Hemeling, like many citizens of Bremen, owned extensive land rights in the outskirts of the city. From the 1980s onwards, historical research on centrality was able to show that the city can by no means be viewed as a mere legal space, surrounded by a city wall, sharply demarcated from the surrounding area. Even before Hemeling's time there was mainly east of the city, around the Paulskloster , a farmhand and craftsmen's settlement, which was called a small town ("parva civitas"). Today this is interpreted as the city mark, i.e. the area immediately around the city. Only behind it did the surrounding area , the politically and economically dependent area around the city, extend. The more distant hinterland no longer politically belonged to the city, but was strongly integrated into the economic system. When the archbishop wanted to visit Bremen, he took up residence in Paul's monastery at the end of the 13th century. The main road there, which connected Bremen with the Heerweg that led to Verden , was paved, so it is called Stenstrate . Another village - with the name Jericho - existed around the St. Remberti monastery , which had existed since 1306 at the latest. It was a leprosy . To the west of it was another village with the collegiate church of St. Michaelis as the center, as well as Utbremen , already mentioned in 1072 , where numerous citizens of Bremen also owned land. Tevekenbuttel was built to the west of St. Stephani , which was included in the city wall in 1307 .

Hemeling owned land not only here, but from 1413 also in Berne , which he had bought from Count Otto von Delmenhorst and his son Klaus that year for 100 Rhenish guilders. In 1418, Klaus pledged his remaining rights to the former mayor for another 90 Bremer Marks, as well as all pensions, interest and services. Hemeling owned extensive land in Blockland , Redingstede, Hasenbüren , Huchting and Grolland , as well as in Stuhr and Schlutter near Delmenhorst . In 1426 Archbishop Nikolaus pledged him church property in Schlutter, as well as the tithe in the village of Ranzenbüttel , which today belongs to Berne. He never had to surrender these goods, and his children and grandchildren sold them decades later.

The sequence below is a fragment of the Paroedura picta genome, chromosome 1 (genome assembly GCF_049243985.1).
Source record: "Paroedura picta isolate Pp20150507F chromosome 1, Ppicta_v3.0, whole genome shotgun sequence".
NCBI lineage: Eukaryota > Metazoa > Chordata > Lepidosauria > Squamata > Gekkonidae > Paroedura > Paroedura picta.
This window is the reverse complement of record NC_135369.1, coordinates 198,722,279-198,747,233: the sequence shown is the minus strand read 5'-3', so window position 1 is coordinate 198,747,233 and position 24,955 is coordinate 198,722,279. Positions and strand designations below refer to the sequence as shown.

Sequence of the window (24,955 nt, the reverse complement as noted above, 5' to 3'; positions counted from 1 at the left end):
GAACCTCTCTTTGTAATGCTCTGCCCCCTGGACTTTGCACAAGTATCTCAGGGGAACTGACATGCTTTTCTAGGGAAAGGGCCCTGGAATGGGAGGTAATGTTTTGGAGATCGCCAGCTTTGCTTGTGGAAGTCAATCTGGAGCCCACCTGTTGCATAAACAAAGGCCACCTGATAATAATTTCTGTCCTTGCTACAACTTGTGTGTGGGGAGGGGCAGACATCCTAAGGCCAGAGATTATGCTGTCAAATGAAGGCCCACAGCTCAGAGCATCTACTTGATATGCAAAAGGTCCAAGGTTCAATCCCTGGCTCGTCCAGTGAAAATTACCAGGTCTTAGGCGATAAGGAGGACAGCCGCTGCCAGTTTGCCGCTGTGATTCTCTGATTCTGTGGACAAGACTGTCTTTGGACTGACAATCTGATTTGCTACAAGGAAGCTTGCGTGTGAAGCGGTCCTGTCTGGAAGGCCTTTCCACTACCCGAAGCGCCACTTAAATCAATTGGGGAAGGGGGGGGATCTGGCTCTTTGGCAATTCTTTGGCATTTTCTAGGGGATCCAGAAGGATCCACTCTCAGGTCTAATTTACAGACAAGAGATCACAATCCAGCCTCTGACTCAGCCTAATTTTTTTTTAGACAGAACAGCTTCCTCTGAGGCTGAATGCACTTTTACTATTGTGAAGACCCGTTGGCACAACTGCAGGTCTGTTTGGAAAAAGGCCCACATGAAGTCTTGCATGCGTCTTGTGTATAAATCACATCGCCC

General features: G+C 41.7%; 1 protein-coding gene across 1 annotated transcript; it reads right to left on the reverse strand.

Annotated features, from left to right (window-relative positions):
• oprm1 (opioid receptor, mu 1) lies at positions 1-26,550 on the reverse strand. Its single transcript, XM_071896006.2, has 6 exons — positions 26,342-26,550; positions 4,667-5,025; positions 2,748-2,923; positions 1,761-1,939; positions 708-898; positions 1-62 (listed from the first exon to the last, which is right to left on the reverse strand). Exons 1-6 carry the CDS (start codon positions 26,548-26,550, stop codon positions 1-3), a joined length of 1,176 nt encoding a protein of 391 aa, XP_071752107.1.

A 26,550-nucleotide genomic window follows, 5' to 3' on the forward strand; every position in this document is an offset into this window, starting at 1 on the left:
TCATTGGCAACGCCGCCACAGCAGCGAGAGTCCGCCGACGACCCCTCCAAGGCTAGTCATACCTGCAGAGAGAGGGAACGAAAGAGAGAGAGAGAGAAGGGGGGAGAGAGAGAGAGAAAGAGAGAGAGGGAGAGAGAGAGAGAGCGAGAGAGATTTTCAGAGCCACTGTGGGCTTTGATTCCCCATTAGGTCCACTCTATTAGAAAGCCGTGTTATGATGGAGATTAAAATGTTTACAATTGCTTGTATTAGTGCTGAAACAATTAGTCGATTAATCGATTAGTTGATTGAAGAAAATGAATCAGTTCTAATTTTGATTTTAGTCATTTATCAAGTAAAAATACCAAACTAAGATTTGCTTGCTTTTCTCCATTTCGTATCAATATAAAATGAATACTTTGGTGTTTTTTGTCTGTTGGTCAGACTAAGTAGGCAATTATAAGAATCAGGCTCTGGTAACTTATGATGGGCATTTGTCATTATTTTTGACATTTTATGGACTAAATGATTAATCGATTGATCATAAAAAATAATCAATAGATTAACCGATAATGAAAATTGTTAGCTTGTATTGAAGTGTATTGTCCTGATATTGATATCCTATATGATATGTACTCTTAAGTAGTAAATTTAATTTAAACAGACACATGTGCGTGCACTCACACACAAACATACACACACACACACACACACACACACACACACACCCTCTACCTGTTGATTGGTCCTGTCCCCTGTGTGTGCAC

See also


  1. Stephan Albrecht : The Bremen town hall in the sign of urban self-portrayals before the 30-year war , Marburg 1993, p. 52ff. They have been in the Focke Museum since 1960 , there are copies on the town hall.
  2. Thomas Hill: The city and its market: Bremen's surrounding and external relations in the Middle Ages (12th to 15th centuries) , Steiner, Wiesbaden 2004, p. 89.
  3. ^ Hermann Meinert: The Chronicle of the Lower Saxony Cities: Bremen ( The Chronicles of the German Cities from the 14th to the 16th Century , 37), Carl Schünemann, Bremen 1968.
  4. Liselotte Klink : Johann Hemeling's "Diplomatarium fabricae ecclesiae Bremensis" from 1415/1420 , Hildesheim 1988, p. 29 f.
  5. ^ Rolf Gramatzki: The town hall in Bremen. An attempt at his iconology , Hauschild, 1994, p. 21.
  6. Dieter Hägermann : Some remarks on the forged documents of Heinrich V, Wilhelm von Holland and Wenzels for the city of Bremen , in: Bremisches Jahrbuch 56 (1978) 15-38.
  7. Liselotte Klink: Johann Hemeling's "Diplomatarium fabricae ecclesiae Bremensis" from 1415/1420 , Hildesheim 1988, p. 23.
  8. Cf. Dieter Pötschke: Stadtrecht, Roland und Pranger: on the legal history of Halberstadt, Goslar, Bremen and Brandenburg cities , Berlin 2002, p. 195 f.
  9. Thomas Hill: The city and its edge in the Middle Ages. The example of Bremen , in: Peter Johanek (Ed.): Die Stadt und ihr Rand , Böhlau, Cologne 2008, p. 179.
  10. Thomas Hill: The city and its market: Bremen's surrounding and external relations in the Middle Ages (12th to 15th centuries) , Steiner, Wiesbaden 2004, p. 100 f.